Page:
Hine-nui-te-pō

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Hine-nui-te-pō ("Great woman of night") is a goddess of night and death and the ruler of the underworld in Māori mythology. She is the daughter of Tane Mahuta and Hine-ahuone. It is believed among tangata whenua that the color red in the sky comes from her.

Myths[edit]

All of the children of Rangi and Papa were male. It was Tāne who first felt the need for a wife and began to look for a companion. His mother, Papatūānuku, shared with Tane the magic of Kurawaka red soil. Tane moulded the red soil into female shape and breathed life into it. Hine-Ahuone was created and known for the first Earth-made Wahine Toa, Tane went on to marry Hine-Ahuone and birthed a daughter, Hine-Titama. One day, while Tāne was away, Hine-Titama began to wonder who her father was. She was disgusted and ashamed when she heard that her husband was also her father, and she ran away. When Tāne came back he was told that she had run off to the spirit-world, and he quickly followed after. But he was stopped from entering by Hine herself, in her new role as goddess of the underworld. "Go back, Tāne", she said to him, "and raise our children. Let me remain here to gather them in." So Tāne came back to the upper world, while Hine stayed below, waiting only for Māui to bring death into the world, and begin the never-ending procession of mortals to her realm (Biggs 1966:449).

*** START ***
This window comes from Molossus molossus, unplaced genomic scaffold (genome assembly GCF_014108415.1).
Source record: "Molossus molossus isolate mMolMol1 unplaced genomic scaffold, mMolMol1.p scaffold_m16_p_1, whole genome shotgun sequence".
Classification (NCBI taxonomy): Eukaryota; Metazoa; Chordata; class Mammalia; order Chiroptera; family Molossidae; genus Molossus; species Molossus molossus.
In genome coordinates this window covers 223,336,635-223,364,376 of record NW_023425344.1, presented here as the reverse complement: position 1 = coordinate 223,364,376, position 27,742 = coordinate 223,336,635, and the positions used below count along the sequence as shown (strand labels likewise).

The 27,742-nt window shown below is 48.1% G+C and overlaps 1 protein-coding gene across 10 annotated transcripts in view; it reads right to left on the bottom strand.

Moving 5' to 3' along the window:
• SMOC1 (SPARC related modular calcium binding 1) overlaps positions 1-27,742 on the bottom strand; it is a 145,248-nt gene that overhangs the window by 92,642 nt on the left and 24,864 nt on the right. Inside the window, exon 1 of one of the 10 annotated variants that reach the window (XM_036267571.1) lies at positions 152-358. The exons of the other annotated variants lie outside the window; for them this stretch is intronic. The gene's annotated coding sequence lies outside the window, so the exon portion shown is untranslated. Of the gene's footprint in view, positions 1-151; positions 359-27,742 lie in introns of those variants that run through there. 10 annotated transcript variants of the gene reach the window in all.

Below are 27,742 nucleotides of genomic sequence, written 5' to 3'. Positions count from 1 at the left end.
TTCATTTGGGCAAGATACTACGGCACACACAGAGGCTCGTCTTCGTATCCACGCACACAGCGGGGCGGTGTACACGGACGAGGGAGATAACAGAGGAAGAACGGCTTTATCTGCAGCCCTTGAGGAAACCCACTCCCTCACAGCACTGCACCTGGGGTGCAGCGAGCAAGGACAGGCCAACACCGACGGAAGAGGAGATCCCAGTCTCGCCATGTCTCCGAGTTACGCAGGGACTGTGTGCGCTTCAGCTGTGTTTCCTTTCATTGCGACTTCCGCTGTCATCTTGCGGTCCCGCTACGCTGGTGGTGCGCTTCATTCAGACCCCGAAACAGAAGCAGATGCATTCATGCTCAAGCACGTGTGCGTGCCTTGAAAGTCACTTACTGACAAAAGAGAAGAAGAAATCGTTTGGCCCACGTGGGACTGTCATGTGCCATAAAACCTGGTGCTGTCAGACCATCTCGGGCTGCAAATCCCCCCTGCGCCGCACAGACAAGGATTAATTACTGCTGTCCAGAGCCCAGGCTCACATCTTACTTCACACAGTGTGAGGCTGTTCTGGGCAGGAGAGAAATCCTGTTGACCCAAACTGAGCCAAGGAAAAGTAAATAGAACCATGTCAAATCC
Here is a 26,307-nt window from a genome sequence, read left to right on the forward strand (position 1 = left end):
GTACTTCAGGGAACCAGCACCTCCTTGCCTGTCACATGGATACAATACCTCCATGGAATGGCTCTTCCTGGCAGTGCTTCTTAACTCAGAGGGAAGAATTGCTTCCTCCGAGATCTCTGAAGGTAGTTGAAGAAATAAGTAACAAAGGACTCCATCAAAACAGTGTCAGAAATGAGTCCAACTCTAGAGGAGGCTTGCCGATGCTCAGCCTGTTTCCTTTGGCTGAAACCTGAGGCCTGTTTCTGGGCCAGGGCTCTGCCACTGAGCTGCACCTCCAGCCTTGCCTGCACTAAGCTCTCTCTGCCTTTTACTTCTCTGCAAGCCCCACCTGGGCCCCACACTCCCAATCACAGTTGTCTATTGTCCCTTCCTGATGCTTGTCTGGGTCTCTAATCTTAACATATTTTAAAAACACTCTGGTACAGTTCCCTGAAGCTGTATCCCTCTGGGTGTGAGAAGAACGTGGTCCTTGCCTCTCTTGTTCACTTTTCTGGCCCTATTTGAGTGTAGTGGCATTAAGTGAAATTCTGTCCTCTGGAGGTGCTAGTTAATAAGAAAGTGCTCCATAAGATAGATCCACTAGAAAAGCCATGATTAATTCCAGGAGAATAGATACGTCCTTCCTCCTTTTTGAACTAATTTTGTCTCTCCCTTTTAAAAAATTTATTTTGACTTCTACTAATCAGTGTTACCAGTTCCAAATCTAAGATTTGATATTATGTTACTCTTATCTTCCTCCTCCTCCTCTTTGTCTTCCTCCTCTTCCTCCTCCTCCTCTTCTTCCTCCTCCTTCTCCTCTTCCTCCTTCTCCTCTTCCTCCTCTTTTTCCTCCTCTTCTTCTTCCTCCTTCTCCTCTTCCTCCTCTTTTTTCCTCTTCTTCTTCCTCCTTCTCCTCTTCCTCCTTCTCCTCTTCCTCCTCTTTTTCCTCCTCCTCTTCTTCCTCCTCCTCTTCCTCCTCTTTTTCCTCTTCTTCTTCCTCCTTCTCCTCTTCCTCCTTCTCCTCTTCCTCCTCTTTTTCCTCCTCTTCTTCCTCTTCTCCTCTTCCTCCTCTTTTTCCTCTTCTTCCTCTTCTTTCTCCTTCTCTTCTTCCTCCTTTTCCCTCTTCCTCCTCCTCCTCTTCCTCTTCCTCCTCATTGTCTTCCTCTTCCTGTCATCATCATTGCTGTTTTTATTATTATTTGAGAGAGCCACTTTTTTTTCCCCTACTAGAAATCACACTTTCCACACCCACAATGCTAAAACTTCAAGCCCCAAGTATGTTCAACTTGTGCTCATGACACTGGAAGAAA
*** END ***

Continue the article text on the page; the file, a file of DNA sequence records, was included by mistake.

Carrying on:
Māui did the last of his tricks on her poopoo , attempting to make mankind immortal by trying to crawl through her body, entering in her vagina and leaving by her mouth while she slept, to reverse the path of birth. But one of his bird friends, the Pīwakawaka, laughed at the ridiculousness of the situation, seeing Māui turned into a worm squirming to enter the goddess, and woke her. To punish the demi-god, she crushed him with the obsidian teeth in her vagina; Māui was the first man to die (Alpers 1964:70).

Her other husband is her paternal uncle Rūaumoko.

See also[edit]

References[edit]

  • B.G. Biggs, 'Maori Myths and Traditions' in A. H. McLintock (editor), Encyclopaedia of New Zealand, 3 Volumes. (Government Printer: Wellington), 1966, II:447-454.
  • Anthony Alpers, Maori Myths and Tribal Legends. Anckland : Longman Paul, 1964. ISBN 0-582-71674-8.